Employee Handbooks can Proactively Address Family Issues
As many parents might agree, having a child brings many changes to a person’s life, not the least of which is work scheduling. For example, mothers with a newborn that are returning to work may require regular breaks for pumping breast milk. That new fact of life may continue for several months.
A recent amendment to the Fair Labor Standards Act provides employment protection to workers who are breastfeeding. Called the Patient Protection and Affordable Care Act, the FLSA amendment requires employers to provide reasonable break time each time an employee needs to express breast milk -- each time that an employee requires a break for that purpose.
The FLSA amendment further contemplates that breast feeding may continue for one year after a child’s birth. Finally, the law mandates that the conditions provided to such women must be private, shielded from intrusion and in a non-bathroom place.
A recent employment lawsuit filed by the American Civil Liberties Union illustrates that employers may face consequences for failing to comply with the FLSA’s requirements. According to the complaint, a six-year factory employee and new mother was first directed to a bathroom, and then to a first-aid room for expressing milk.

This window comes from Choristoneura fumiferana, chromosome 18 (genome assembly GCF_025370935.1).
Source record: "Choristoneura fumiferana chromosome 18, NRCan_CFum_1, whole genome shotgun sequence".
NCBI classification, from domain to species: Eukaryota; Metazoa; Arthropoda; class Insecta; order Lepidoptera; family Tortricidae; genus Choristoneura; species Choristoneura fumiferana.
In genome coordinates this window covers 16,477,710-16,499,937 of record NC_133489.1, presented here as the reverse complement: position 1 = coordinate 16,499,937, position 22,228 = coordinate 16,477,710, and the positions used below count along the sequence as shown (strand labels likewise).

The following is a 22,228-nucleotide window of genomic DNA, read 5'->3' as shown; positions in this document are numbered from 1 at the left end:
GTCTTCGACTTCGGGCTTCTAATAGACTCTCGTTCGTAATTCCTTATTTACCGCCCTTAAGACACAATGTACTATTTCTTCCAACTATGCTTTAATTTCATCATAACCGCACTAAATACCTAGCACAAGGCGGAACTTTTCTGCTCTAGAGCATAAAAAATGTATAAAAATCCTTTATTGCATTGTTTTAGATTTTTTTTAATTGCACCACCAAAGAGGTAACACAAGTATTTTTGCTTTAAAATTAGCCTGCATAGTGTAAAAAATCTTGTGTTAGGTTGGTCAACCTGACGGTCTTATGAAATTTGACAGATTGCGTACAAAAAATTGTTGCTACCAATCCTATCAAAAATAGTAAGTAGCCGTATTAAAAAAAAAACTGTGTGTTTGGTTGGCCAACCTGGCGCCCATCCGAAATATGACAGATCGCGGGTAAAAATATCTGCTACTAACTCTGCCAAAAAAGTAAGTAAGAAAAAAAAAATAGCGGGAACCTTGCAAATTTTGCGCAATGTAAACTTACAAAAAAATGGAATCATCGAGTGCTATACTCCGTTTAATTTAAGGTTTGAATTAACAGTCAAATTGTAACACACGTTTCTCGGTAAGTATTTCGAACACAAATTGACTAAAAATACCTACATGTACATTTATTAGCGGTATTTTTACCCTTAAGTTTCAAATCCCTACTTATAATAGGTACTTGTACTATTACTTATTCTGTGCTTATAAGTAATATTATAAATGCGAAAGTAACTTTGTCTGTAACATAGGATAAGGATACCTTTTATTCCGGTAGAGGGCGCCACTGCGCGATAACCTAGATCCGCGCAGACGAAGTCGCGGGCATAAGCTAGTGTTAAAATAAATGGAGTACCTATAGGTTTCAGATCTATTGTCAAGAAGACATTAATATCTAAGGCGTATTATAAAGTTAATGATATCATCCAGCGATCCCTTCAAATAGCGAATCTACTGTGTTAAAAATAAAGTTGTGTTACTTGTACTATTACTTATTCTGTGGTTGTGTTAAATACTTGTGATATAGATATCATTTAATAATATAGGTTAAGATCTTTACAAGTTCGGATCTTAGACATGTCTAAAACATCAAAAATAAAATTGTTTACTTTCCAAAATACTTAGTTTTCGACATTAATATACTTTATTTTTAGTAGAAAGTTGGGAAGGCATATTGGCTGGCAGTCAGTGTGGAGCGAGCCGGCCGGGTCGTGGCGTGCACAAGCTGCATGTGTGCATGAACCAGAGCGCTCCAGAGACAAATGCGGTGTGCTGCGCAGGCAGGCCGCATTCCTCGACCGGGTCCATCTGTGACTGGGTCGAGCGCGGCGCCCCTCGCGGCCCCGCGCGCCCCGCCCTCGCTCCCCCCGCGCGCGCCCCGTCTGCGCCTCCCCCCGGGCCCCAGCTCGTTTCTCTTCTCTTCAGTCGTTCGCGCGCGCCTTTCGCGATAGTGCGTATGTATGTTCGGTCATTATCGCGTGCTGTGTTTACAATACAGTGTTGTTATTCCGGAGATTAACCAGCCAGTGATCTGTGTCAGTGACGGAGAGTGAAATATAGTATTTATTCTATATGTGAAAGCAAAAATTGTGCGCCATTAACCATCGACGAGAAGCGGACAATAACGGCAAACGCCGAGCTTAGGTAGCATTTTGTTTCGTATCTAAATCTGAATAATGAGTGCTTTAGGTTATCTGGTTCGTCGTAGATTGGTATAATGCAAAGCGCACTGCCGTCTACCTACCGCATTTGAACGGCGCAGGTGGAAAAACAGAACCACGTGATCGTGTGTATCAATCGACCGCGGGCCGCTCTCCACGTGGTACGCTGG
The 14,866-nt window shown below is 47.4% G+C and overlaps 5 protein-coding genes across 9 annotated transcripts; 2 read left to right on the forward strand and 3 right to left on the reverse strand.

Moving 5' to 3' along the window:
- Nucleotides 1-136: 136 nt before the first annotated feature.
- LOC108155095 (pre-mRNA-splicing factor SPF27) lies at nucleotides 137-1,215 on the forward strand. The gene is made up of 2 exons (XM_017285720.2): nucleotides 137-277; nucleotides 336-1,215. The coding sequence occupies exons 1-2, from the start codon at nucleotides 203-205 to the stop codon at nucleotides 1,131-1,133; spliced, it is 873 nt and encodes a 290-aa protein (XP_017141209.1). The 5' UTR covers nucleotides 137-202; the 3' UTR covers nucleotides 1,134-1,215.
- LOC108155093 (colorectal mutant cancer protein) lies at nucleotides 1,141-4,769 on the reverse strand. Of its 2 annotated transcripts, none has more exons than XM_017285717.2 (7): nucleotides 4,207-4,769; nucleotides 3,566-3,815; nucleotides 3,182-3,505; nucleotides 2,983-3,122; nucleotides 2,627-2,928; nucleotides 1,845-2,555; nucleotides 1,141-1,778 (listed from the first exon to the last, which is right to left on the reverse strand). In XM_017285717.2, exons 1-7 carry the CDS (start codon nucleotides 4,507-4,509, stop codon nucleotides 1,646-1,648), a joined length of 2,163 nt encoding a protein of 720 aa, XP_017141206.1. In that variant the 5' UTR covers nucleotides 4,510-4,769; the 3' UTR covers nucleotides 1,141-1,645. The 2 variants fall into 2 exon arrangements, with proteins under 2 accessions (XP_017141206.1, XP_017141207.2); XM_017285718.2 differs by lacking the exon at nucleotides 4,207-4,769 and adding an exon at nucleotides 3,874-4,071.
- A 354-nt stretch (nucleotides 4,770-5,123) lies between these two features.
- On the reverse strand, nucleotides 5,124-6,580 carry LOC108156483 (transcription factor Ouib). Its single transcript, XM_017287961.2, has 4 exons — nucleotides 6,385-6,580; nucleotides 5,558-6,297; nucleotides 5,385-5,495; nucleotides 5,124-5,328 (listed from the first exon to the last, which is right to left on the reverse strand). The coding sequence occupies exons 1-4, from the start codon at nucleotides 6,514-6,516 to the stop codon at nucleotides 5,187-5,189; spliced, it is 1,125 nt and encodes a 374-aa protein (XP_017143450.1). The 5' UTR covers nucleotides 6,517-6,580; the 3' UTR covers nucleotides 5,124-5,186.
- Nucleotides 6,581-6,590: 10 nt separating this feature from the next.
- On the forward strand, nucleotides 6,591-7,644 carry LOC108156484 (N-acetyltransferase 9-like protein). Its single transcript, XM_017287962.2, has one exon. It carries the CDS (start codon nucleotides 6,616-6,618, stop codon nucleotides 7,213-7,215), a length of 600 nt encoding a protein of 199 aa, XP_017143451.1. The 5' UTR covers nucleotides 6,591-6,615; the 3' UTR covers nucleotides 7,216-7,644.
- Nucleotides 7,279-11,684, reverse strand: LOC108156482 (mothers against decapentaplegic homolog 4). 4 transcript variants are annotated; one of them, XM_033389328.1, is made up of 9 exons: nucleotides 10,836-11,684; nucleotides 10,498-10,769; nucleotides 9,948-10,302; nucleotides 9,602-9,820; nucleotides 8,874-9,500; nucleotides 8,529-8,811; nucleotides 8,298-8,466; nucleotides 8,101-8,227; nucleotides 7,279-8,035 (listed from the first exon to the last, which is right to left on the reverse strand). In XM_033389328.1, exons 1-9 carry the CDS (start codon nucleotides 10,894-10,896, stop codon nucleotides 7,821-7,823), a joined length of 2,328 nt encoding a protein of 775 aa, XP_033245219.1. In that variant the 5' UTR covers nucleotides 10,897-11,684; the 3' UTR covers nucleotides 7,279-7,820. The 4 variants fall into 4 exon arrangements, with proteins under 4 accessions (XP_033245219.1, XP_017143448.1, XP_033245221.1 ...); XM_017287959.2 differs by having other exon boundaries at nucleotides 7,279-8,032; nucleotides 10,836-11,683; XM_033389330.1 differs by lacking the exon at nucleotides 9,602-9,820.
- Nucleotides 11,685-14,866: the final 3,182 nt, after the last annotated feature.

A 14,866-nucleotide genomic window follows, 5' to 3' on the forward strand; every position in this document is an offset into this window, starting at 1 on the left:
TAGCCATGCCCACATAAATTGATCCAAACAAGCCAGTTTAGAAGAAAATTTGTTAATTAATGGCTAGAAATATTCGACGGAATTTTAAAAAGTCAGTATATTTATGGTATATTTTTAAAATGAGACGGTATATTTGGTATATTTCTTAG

When the employee requested alternate accommodations from her employer, she was allegedly given the choice of a room with glass walls or the shower room. When the employee complained, the complaint alleges that the employer retaliated by switching her work schedule to nights.
As an employment law attorney might agree, issues under the FLSA can arise when employers haven’t proactively planned for the range of life issues that their employees might experience. Although breastfeeding standards may not be articulated in an employment agreement, such accommodations could be described in employee handbooks. Unpaid family or medical leave issues could also be addressed in such a publication.
Source: huffingtonpost.com, “Bobbi Bockoras, Breastfeeding Mom, Allegedly Forced By Employer To Pump On Dirty Floor,” Katy Waldman